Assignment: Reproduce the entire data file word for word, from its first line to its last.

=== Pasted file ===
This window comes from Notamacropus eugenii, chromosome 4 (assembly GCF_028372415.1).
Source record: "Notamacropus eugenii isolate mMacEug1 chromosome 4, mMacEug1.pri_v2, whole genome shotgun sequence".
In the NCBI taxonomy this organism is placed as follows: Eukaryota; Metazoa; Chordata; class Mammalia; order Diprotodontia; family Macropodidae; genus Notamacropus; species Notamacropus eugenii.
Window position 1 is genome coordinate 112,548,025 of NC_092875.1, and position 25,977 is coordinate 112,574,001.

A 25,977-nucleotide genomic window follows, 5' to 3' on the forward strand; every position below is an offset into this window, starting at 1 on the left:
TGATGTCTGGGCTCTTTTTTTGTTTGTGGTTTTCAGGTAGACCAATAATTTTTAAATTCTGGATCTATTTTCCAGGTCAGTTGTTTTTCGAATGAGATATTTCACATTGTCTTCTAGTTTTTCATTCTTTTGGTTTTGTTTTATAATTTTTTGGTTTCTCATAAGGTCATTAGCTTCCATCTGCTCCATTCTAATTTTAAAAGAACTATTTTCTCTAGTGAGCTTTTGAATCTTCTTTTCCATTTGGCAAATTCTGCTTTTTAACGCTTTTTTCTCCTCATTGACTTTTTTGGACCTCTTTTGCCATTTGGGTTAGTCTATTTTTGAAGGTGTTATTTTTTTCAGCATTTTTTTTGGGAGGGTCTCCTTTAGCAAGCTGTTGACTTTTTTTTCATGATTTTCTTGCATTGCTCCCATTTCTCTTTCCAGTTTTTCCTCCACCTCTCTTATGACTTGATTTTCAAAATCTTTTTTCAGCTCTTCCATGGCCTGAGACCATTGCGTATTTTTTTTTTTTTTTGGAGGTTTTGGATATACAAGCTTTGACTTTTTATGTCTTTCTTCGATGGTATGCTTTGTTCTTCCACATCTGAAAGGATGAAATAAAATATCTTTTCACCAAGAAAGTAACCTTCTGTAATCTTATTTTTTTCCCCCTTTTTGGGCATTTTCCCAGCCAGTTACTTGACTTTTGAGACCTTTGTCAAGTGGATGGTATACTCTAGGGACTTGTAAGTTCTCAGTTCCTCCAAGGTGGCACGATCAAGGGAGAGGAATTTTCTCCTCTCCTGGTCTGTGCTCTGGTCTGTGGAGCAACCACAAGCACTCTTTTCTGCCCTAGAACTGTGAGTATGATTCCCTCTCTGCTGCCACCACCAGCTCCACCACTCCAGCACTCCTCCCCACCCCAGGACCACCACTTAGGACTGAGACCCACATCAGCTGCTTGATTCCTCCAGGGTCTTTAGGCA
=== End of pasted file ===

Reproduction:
This window comes from Notamacropus eugenii, chromosome 4 (assembly GCF_028372415.1).
Source record: "Notamacropus eugenii isolate mMacEug1 chromosome 4, mMacEug1.pri_v2, whole genome shotgun sequence".
In the NCBI taxonomy this organism is placed as follows: Eukaryota; Metazoa; Chordata; class Mammalia; order Diprotodontia; family Macropodidae; genus Notamacropus; species Notamacropus eugenii.
Window position 1 is genome coordinate 112,548,025 of NC_092875.1, and position 25,977 is coordinate 112,574,001.

A 25,977-nucleotide genomic window follows, 5' to 3' on the forward strand; every position below is an offset into this window, starting at 1 on the left:
TGATGTCTGGGCTCTTTTTTTGTTTGTGGTTTTCAGGTAGACCAATAATTTTTAAATTCTGGATCTATTTTCCAGGTCAGTTGTTTTTCGAATGAGATATTTCACATTGTCTTCTAGTTTTTCATTCTTTTGGTTTTGTTTTATAATTTTTTGGTTTCTCATAAGGTCATTAGCTTCCATCTGCTCCATTCTAATTTTAAAAGAACTATTTTCTCTAGTGAGCTTTTGAATCTTCTTTTCCATTTGGCAAATTCTGCTTTTTAACGCTTTTTTCTCCTCATTGACTTTTTTGGACCTCTTTTGCCATTTGGGTTAGTCTATTTTTGAAGGTGTTATTTTTTTCAGCATTTTTTTTGGGAGGGTCTCCTTTAGCAAGCTGTTGACTTTTTTTTCATGATTTTCTTGCATTGCTCCCATTTCTCTTTCCAGTTTTTCCTCCACCTCTCTTATGACTTGATTTTCAAAATCTTTTTTCAGCTCTTCCATGGCCTGAGACCATTGCGTATTTTTTTTTTTTTTTGGAGGTTTTGGATATACAAGCTTTGACTTTTTATGTCTTTCTTCGATGGTATGCTTTGTTCTTCCACATCTGAAAGGATGAAATAAAATATCTTTTCACCAAGAAAGTAACCTTCTGTAATCTTATTTTTTTCCCCCTTTTTGGGCATTTTCCCAGCCAGTTACTTGACTTTTGAGACCTTTGTCAAGTGGATGGTATACTCTAGGGACTTGTAAGTTCTCAGTTCCTCCAAGGTGGCACGATCAAGGGAGAGGAATTTTCTCCTCTCCTGGTCTGTGCTCTGGTCTGTGGAGCAACCACAAGCACTCTTTTCTGCCCTAGAACTGTGAGTATGATTCCCTCTCTGCTGCCACCACCAGCTCCACCACTCCAGCACTCCTCCCCACCCCAGGACCACCACTTAGGACTGAGACCCACATCAGCTGCTTGATTCCTCCAGGGTCTTTAGGCA